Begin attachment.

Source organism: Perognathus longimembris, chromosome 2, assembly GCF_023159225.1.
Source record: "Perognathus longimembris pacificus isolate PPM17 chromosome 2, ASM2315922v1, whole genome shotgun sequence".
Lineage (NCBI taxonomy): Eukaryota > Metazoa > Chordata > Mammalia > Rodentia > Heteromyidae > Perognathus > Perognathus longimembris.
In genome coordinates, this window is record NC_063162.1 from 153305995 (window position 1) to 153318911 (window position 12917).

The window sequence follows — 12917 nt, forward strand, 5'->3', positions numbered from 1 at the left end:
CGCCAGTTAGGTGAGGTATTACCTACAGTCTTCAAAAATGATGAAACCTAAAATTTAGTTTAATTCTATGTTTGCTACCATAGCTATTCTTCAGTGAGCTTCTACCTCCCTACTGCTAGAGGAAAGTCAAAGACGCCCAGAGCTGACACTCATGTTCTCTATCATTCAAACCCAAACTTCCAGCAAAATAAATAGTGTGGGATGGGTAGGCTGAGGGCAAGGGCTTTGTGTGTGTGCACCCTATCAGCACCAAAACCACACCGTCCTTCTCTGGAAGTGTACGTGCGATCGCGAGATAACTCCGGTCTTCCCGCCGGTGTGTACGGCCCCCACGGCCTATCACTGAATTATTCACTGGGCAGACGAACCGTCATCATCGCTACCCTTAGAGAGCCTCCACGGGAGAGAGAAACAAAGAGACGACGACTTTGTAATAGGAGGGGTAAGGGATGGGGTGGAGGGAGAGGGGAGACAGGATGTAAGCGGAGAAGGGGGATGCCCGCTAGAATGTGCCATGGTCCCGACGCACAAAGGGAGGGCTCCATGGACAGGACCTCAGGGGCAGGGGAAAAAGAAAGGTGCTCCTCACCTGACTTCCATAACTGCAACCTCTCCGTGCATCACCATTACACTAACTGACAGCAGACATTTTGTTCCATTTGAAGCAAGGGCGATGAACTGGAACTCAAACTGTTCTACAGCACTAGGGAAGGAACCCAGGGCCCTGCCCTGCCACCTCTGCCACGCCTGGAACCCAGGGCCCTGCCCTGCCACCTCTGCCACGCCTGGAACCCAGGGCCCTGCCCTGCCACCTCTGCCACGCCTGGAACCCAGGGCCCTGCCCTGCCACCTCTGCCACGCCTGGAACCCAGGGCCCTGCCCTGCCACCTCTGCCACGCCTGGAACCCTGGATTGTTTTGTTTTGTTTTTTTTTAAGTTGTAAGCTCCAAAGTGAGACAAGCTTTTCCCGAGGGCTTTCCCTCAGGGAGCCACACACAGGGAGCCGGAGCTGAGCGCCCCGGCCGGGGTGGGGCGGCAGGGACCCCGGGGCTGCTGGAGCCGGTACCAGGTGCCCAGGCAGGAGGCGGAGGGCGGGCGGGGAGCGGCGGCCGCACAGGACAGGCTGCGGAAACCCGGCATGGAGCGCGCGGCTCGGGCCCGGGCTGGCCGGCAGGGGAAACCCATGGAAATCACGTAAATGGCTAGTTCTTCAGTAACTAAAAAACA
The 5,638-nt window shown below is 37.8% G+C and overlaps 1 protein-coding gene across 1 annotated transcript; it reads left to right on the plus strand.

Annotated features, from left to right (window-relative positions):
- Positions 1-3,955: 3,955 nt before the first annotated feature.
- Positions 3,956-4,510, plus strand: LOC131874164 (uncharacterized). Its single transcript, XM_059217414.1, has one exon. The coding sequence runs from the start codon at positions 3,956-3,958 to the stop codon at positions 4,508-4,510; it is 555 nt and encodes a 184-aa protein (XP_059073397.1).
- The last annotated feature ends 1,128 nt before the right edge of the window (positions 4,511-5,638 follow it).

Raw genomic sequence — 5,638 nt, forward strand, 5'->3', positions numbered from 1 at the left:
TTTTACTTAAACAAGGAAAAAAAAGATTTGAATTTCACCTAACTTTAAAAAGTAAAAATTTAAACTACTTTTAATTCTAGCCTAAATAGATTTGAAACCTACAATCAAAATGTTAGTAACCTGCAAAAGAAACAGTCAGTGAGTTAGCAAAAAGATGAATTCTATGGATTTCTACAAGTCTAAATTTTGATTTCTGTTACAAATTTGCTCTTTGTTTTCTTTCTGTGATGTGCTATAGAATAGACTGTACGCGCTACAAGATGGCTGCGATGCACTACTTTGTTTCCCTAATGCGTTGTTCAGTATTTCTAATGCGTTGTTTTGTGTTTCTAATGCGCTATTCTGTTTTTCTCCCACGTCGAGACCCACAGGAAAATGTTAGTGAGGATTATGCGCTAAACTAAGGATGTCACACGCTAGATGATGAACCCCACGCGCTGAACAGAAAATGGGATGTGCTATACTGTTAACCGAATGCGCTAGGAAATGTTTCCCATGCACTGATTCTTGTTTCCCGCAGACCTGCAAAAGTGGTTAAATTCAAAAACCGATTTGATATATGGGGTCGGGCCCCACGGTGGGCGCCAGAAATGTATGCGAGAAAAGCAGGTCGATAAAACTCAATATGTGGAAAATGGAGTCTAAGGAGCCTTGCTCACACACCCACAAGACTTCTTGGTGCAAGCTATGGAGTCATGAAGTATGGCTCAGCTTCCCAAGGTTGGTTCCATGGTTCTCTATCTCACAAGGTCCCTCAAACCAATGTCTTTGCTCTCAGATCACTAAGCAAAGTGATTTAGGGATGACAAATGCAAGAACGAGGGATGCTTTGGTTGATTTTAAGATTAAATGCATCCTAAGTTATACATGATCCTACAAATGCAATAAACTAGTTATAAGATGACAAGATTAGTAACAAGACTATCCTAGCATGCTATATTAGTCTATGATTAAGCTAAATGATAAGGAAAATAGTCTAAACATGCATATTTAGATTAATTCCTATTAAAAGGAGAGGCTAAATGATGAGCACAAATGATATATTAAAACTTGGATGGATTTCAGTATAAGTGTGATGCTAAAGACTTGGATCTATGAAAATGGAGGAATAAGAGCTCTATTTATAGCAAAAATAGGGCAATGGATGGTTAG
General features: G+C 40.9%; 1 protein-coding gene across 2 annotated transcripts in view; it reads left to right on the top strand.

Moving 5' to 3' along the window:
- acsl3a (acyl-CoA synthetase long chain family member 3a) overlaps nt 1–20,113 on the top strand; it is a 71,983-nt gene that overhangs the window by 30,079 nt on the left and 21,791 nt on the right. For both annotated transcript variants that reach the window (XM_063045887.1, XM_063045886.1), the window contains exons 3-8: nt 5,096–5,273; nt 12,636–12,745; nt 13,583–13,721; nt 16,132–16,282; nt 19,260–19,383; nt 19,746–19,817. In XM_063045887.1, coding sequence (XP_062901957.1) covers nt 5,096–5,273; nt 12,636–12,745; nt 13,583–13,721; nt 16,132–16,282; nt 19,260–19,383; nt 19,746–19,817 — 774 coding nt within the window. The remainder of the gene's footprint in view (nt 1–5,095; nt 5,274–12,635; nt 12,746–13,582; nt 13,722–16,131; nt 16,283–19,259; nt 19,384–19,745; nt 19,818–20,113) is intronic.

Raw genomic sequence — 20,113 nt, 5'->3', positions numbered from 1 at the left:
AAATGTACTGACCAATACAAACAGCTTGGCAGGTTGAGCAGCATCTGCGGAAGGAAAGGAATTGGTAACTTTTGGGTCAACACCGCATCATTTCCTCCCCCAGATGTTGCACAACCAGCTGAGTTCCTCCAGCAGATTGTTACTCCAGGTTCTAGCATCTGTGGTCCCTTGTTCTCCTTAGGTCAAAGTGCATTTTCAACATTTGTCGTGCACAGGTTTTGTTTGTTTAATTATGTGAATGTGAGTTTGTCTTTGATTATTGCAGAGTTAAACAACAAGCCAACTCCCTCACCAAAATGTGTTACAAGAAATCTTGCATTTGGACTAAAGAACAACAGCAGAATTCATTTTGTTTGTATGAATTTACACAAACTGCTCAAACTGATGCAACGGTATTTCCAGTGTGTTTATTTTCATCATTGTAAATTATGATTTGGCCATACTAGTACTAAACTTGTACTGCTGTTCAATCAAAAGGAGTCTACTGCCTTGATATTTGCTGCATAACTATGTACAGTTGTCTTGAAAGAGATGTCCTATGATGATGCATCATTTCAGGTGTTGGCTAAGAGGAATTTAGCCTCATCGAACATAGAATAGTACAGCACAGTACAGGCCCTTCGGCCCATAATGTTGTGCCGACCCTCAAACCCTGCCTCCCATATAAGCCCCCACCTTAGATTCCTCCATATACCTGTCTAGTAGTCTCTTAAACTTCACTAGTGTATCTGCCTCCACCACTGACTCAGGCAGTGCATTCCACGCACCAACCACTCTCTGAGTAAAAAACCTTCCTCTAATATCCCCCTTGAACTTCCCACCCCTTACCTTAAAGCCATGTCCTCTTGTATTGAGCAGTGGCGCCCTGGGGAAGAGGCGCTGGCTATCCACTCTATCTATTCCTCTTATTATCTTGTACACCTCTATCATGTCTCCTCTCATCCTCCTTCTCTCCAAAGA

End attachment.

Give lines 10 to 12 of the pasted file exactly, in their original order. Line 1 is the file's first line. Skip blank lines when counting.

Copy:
- Positions 3,956-4,510, plus strand: LOC131874164 (uncharacterized). Its single transcript, XM_059217414.1, has one exon. The coding sequence runs from the start codon at positions 3,956-3,958 to the stop codon at positions 4,508-4,510; it is 555 nt and encodes a 184-aa protein (XP_059073397.1).
- The last annotated feature ends 1,128 nt before the right edge of the window (positions 4,511-5,638 follow it).

Raw genomic sequence — 5,638 nt, forward strand, 5'->3', positions numbered from 1 at the left: